“But more than that, that choice was discussed at the time, with all technical directors, in the Technical Advisory Committee. We all converged to that regulation, and no one was raising at the time any concerns.”
McLaren boss Andreas Seidl added: “I think from our point of view it was a clear transparent process how these regulations came into force for this year. So I don’t see any reason or also anyway for a [rule] change now for this year.”
Seidl explained when the put forward, there was no clear answer as to whether they would favour one rake concept over another, which meant they could not have been formulated to hinder anyone in particular.
He says the teams went into the winter with the regulations making it not possible to do a big change.
Aston Martin itself has backed away from talk of a major conflict with the FIA over the matter, with Szafnauer saying after the Emilia Romagna Grand Prix that he was more understanding of the rule change situation.
Questions for Portimao
Going into the third round of the season one topic remains at the centre who favourite? Both Mercedes and Red Bull are claiming that each other are the favourites, it’s a draw in terms of race victories so far this year with the evidence suggesting a very close fight between the two.
Portimao last year saw Mercedes take victory Sir Lewis Hamilton’s record-breaking ninety-second career win, at a circuit that favours downforce and speed. Six months on things have changed with Red Bull fighting Mercedes hard, however, the belief is the margins are incredibly small.
Verstappen was 0.4s clear of the fastest Mercedes in Bahrain qualifying and would have been up to 0.3s clear had he not made mistakes on his Imola qualifying lap.
There are questions about the performance of Bottas and Perez, twenty-eight and thirty-four points behind their teammates. They will know that although it’s still early in the season, it so easy for the rot to set in and their season begins to fall apart as serious title contenders.
Bottas 4.0 started of showing a similar level to those of Hamilton and Verstappen, but he was let down by a slow second pit stop. It’s very unlikely he would have come out on top in that battle, but in terms of pure pace, he wasn’t far off. But at Imola, the strong form in Sakhir appeared to vanish.
He was in a mid-pack fight and that became a contributing factor behind his collision with George Russell, as he should never have been in a position where his Mercedes was at risk of tangling with a Williams. The poor form was blamed on tyre temperature, which has also been a factor before like in Istanbul last November.
Portimao is another very different track, and we are at the start of May when the weather in Europe starts to warm up, which only adds to the uncertainties. But one thing is certain, talents of both Verstappen and Hamilton will be as important this weekend.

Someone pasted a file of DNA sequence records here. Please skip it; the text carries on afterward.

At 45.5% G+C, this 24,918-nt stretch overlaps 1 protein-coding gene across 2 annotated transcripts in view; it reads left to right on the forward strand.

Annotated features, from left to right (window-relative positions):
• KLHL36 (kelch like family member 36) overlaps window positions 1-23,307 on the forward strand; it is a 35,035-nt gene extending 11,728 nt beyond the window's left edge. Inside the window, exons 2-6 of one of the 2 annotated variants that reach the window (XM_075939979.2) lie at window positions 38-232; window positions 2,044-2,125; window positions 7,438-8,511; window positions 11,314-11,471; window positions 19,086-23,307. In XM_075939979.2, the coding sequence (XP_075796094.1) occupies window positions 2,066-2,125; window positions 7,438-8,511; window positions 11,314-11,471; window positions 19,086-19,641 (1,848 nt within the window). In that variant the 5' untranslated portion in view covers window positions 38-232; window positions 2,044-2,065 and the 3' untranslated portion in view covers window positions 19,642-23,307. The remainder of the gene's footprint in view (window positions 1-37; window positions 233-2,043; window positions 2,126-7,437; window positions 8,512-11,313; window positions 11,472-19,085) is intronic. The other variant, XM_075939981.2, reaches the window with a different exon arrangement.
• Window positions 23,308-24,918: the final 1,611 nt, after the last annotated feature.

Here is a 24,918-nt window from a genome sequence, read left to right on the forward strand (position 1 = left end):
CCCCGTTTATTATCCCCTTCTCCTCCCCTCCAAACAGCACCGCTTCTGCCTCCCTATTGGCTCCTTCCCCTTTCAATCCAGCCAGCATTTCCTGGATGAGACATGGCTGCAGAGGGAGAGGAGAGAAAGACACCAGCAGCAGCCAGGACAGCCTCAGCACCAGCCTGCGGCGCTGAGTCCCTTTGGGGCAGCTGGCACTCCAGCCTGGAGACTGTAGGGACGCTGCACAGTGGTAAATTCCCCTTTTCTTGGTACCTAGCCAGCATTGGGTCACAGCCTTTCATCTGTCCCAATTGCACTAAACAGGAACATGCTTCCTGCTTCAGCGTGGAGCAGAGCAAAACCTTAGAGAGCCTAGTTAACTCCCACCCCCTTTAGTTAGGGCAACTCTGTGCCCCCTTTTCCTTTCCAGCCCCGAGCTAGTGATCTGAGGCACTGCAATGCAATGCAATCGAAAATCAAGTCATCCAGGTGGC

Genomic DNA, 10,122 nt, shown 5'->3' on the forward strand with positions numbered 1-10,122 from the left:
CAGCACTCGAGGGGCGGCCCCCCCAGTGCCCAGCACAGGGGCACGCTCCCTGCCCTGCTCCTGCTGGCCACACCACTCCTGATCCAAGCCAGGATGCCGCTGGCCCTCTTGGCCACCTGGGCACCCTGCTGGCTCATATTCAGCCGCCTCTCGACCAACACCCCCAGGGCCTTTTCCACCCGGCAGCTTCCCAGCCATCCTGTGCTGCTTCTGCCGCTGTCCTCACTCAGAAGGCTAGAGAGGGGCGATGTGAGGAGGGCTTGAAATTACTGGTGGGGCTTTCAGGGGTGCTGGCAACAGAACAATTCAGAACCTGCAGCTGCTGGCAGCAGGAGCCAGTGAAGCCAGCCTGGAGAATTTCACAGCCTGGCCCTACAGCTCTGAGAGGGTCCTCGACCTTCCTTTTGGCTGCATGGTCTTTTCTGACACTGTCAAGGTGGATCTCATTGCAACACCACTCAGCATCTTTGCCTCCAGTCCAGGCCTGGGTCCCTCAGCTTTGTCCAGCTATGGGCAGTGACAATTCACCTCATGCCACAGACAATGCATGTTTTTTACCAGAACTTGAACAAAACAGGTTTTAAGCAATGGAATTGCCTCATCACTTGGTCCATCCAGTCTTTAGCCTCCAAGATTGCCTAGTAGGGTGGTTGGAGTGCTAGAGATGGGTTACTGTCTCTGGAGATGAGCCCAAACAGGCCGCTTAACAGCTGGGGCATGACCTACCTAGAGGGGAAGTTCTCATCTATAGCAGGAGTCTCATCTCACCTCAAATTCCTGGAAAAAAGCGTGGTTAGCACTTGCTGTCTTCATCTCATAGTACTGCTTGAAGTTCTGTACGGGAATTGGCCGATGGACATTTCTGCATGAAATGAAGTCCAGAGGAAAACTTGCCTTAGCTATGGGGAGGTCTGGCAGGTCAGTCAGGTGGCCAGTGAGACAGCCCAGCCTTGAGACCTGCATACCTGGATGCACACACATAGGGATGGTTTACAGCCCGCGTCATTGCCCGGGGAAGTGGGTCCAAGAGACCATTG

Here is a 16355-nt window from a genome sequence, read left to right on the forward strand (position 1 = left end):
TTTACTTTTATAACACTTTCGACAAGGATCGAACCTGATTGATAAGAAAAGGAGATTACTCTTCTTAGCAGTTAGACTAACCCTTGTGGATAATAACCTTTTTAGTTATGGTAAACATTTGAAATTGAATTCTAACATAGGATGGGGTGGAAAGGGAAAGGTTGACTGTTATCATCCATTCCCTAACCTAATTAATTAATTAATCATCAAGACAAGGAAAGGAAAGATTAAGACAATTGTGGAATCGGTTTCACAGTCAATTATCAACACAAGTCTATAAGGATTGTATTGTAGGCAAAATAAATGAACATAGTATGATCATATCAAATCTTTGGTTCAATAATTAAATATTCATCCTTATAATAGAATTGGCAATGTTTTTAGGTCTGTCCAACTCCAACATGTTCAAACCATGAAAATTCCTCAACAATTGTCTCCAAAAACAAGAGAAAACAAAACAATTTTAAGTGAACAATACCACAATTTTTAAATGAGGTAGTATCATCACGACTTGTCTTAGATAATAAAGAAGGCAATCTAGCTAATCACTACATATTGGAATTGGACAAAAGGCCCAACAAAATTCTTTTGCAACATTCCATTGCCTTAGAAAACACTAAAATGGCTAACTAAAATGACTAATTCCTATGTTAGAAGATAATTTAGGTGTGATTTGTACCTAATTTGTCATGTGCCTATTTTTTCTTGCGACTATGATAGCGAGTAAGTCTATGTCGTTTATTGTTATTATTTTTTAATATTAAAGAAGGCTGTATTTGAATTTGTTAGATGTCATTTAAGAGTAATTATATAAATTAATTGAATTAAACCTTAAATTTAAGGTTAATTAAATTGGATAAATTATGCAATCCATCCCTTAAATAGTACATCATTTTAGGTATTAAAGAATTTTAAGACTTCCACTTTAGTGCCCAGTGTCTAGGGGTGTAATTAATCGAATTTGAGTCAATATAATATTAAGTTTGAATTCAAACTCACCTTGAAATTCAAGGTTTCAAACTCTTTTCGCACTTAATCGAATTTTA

One of the other topics high on the minds of people is the performance of the five drivers who have changed teams this season, Sebastian Vettel, Daniel Ricciardo, Sergio Perez and Carlos Sainz, and one driver who returned to F1, Fernando Alonso, have all made mistakes and/or failed to match the pace of their new teammates.
Vettel hasn’t delivered, Ricciardo has not been on the same pace as his teammate Lando Norris, Perez has not been consistent against Verstappen and Alonso hasn’t been grabbing the headlines at Alpine. While Sainz has admitted he is not at the level he wants to be at yet.
Perez admitted that he messed up at Imola, but the opening two races have seen the Mexican make uncharacteristic mistakes.
There are lots of things which would explain these slow starts. Modern F1 cars are complicated beasts and track time is key to getting up to speed quickly. Pre-season was just three days this year, down from six in 2020. That’s also a misleading way of putting it, because it was effectively three eight-hour days split between two drivers.
More in the Prixview
The weekend ahead
This weekend the story as we have been saying all week is going to be about Mercedes v Red Bull, this was a very strong circuit for Mercedes last year and one which favours high speed and downforce. We have not been to this type of circuit this year, Bahrain being a night race, so we don’t know how these cars will perform at this type of circuit.
The thing to watch is how long it takes the teams to get the tyres into the right operating window, it took two laps in October. This could be a key factor in qualifying and the race, after two exciting and strategically interesting races I think this is likely to remain a factor this weekend.
The battle between Ferrari and McLaren I think is going to continue, I believe this is more a McLaren circuit because Ferrari is still in my view a little bit behind on power. McLaren also has the Mercedes engine which gives them more performance, Lando Norris is also performing quite well at the moment and that progress the team will continue to want to see.
Aston Martin and Alpine have potential to join that fight if they get their act together following a lower key start than we might have expected. Pressure is also on Sebastian Vettel following his downward continuing spiral, his reset hasn’t paid off and we know the team has been the one most affected by the tweaking of the regulations over the winter.